5.     Coupled with the belief that the Scriptures contain what God intends, one of the two major strands of interpretation held that the Scriptures sometimes contain non-historical content. Origen builds the defense for this view.

6.     The interpretive approach defended by Origen and the Alexandrian school was less likely to draw heretical accusations in its interpretation of the Bible.

7.     While the early church clearly considered the Scriptures to be inspired by God, it never claimed that the Scriptures were the only writings inspired by God. In fact, they occasionally identified other writings as inspired by God and encouraged that they be read and seriously studied.

You may recall one of the many versions of the story of the youngster who desperately wants a pet duck. In response to the child's entreaties, the parents buy a young duck for their son. The boy is overwhelmed with joy at the gift and immediately takes it out for play. The boy loves the duck so much, he wants to hold and embrace it. However, he loves it too much and as his embrace grows tighter and tighter, the duck's breathing becomes labored and it is eventually killed. The boy is heartbroken over the loss and cannot understand how this has happened. The thing he loved so much he has strangled, precisely because he loved it so much.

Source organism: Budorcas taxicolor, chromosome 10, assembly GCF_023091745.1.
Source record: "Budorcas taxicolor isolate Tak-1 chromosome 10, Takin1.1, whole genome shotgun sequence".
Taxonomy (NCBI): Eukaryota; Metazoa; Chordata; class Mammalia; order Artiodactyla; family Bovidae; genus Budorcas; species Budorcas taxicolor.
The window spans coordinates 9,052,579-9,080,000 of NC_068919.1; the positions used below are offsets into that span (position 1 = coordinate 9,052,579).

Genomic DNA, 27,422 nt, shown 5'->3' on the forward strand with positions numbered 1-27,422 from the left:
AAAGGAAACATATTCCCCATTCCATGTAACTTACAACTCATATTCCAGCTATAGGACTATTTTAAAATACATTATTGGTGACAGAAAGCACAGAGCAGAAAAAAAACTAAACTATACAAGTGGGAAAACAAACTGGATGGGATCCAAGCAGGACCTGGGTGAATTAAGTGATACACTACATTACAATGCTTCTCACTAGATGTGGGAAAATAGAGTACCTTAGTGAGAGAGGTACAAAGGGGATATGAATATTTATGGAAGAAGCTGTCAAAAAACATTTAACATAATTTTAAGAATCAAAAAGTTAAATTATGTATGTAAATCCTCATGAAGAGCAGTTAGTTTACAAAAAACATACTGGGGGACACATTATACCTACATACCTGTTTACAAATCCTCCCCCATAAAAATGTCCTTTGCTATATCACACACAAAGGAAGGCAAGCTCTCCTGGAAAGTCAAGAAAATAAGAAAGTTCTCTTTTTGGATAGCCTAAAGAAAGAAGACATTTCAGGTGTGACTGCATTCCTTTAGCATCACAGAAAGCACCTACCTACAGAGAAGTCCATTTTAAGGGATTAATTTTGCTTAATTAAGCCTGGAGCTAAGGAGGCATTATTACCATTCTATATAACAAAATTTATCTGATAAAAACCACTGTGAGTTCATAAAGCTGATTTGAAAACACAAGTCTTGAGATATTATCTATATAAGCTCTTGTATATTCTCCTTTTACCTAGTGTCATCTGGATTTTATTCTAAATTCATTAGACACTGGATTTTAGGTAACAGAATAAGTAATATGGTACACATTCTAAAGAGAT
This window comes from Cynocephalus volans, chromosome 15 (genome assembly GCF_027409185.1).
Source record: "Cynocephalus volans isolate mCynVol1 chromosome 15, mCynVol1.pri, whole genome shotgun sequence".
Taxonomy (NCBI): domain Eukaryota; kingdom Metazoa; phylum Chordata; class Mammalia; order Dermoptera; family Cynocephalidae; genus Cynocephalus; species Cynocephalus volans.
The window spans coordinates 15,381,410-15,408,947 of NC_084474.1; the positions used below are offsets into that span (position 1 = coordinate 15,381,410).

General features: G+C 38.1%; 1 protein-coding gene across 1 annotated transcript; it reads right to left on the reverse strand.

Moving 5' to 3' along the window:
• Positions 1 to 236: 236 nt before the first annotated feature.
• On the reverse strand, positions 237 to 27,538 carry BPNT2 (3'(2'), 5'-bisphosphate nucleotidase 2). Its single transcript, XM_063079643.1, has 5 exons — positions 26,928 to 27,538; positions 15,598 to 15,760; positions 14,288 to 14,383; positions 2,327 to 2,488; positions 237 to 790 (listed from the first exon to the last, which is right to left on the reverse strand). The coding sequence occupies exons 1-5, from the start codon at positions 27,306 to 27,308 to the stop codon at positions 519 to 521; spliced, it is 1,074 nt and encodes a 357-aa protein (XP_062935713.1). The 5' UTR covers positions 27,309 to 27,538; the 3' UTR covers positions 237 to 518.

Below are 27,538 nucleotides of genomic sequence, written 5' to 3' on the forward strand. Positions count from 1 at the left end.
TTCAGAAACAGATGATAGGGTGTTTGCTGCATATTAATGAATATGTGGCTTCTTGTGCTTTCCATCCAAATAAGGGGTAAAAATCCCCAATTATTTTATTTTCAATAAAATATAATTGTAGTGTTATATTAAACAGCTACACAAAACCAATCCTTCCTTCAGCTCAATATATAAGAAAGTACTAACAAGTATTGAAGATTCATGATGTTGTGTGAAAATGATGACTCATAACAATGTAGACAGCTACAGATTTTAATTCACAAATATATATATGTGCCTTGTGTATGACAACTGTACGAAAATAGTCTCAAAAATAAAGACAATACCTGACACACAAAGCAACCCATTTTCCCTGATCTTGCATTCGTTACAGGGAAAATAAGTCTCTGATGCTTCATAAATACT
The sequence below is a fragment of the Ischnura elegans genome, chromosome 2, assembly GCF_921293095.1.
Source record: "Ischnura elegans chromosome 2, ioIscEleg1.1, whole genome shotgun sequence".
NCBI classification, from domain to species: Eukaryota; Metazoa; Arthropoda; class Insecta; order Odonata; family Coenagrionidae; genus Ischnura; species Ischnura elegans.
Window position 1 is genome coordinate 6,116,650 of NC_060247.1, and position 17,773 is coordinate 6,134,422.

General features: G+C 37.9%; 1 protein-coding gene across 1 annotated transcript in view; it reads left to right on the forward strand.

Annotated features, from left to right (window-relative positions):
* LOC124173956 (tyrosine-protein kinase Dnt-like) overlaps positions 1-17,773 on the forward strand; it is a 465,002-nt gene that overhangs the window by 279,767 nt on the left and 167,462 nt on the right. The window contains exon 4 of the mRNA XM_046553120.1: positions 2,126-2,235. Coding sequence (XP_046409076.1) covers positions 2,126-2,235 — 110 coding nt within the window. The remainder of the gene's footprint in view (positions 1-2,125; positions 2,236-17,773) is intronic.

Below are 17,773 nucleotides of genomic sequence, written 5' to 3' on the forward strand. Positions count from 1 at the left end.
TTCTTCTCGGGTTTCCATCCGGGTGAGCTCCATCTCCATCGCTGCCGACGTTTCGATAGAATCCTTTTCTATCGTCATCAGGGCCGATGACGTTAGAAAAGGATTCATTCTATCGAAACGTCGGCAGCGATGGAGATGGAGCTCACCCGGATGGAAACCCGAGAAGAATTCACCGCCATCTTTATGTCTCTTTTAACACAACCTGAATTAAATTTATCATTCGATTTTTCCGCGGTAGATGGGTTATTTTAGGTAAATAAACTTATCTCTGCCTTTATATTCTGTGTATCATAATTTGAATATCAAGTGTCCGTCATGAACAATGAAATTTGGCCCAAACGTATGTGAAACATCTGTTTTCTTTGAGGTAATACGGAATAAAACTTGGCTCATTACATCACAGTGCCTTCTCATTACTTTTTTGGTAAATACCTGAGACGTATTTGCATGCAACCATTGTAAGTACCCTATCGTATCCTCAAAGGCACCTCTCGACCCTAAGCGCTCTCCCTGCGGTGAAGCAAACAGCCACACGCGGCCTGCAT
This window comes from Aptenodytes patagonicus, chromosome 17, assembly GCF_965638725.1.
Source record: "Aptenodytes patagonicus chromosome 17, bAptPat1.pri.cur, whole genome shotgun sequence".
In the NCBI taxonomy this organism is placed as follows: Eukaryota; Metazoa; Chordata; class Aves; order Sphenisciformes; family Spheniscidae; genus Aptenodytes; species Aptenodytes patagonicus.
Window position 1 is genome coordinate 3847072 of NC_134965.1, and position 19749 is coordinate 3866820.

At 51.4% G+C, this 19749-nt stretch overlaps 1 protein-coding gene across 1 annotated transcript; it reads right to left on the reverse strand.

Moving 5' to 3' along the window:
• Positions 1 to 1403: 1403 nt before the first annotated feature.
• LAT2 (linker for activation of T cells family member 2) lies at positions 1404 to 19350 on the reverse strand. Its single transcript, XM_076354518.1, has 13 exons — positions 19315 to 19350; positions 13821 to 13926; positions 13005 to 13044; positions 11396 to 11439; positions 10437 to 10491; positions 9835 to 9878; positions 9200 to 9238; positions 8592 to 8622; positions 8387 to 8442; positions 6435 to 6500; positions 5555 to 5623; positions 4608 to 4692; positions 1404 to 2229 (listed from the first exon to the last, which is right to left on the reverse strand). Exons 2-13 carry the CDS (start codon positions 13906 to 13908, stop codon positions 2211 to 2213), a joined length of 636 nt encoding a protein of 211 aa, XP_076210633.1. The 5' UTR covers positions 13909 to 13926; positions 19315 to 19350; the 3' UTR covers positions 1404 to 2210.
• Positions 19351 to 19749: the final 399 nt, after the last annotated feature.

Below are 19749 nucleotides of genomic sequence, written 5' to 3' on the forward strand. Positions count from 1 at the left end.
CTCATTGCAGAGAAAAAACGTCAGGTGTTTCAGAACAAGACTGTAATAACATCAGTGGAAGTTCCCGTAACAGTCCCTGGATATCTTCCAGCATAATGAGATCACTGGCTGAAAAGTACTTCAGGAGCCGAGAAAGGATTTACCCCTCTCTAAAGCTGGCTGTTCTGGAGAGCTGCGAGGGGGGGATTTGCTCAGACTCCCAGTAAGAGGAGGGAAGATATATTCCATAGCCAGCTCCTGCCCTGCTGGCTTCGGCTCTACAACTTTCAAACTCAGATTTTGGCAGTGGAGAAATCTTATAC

Perhaps we contemporaries do this with the Scriptures. We love them so much and are so thankful to God for giving this wonderful book to us. In the process, we grasp it tightly, imposing our sense of what it means to honor and respect it upon the text. In our very attempt to "love it," we strangle the Spirit's ability to speak to us through it, because we want to "love it" on our own terms. As the parable of the duck reminds us that living things must both be loved and respected in their own right, so too the early church's willingness to let the Scriptures speak on their own terms, not insisting it conform to our presupposed notions of genre and history, but rather giving the Spirit full freedom to use all the wide range of writing tools (metaphor, simile, exaggeration, and so on) proves to be instructive for us so many centuries later.

As we are discovering in our study together, taking a look at the writings of the early church can often reveal how often our contemporary faith communities overlook the deep and wide riches that constitute the broader Christian tradition. The Scriptures are one example of that. Let's now turn our attention to another.